Hugh Pickens writes "A new study at the Jet Propulsion Labs shows that weak gravitational pull of a "gravity tractor" could deflect an Earth-threatening asteroid if it was deployed when the asteroid was at least one orbit away from potential impact with Earth. First a spacecraft would be crashed directly into the asteroid, similar to the Deep Impact mission that impacted a comet in 2005. This would provide a big change of direction, but in a less controllable fashion that could push the path of the asteroid into a dangerous keyhole. But then a second spacecraft, the gravity tractor, would come into play, hovering about 150 meters away from the asteroid, to exert a gentle gravitational force, changing the asteroid's velocity by only 0.22 microns per second each day. Over a long enough time, that could steer it away from the keyhole. In the simulation, a simple control system kept the spacecraft in position, and a transponder on the asteroid helped monitor its position and thus determine its trajectory more precisely than would be possible otherwise. 'The gravity tractor is a wimp, but it's a precise wimp,' said astronaut Jack Schweickart. 'It can make very small, precise changes in orbit, and that's what you need to avoid a keyhole.'"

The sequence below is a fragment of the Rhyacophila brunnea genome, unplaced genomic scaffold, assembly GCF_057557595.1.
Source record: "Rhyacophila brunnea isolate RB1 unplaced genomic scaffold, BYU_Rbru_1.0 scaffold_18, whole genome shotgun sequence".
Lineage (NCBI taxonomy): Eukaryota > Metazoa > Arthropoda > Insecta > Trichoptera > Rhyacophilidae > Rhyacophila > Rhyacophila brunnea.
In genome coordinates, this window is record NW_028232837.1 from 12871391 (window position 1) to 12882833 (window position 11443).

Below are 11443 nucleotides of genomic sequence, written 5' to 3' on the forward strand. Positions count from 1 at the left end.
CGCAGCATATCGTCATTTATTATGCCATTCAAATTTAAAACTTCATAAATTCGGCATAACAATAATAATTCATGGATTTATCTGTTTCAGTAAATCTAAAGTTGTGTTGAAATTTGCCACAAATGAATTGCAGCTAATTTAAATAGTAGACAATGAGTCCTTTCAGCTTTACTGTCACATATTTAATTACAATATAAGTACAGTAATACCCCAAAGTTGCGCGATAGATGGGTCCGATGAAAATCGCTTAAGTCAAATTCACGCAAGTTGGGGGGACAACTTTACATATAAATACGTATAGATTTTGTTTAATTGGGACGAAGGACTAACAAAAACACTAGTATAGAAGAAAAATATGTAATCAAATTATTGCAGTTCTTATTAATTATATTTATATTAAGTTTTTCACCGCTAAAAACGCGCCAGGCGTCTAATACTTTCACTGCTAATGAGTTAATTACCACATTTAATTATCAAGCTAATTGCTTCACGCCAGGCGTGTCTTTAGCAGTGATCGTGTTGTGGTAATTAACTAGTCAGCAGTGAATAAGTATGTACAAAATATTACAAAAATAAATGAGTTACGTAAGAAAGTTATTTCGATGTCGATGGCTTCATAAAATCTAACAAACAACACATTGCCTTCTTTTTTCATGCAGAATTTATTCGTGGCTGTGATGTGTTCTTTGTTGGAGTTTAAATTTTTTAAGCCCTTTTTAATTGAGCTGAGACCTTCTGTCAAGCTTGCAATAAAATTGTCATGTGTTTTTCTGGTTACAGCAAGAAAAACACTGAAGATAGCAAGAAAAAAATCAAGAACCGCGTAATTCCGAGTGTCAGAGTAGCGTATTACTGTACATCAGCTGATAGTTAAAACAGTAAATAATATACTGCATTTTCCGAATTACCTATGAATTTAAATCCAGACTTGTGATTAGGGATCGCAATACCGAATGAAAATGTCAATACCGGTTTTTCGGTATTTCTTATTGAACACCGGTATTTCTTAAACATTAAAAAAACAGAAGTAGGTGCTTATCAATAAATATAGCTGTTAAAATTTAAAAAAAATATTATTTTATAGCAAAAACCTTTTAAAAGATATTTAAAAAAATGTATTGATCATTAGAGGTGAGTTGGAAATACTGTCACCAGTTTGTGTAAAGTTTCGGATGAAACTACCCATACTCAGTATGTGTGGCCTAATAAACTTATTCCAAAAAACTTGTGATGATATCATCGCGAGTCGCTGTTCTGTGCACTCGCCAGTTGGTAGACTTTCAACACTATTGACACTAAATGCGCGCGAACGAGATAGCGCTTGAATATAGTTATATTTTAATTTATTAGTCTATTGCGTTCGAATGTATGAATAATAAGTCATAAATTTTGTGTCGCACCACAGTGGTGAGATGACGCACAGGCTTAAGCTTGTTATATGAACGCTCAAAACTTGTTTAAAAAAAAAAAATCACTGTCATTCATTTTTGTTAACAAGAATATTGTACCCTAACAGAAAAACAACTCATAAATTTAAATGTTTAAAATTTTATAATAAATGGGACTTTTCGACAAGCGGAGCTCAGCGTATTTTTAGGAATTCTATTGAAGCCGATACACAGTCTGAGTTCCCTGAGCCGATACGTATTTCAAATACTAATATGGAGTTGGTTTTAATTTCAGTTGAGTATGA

"If you want to eat hippopatomus, you've got to pay the freight."
-- attributed to an IBM guy, about why IBM software uses so much memory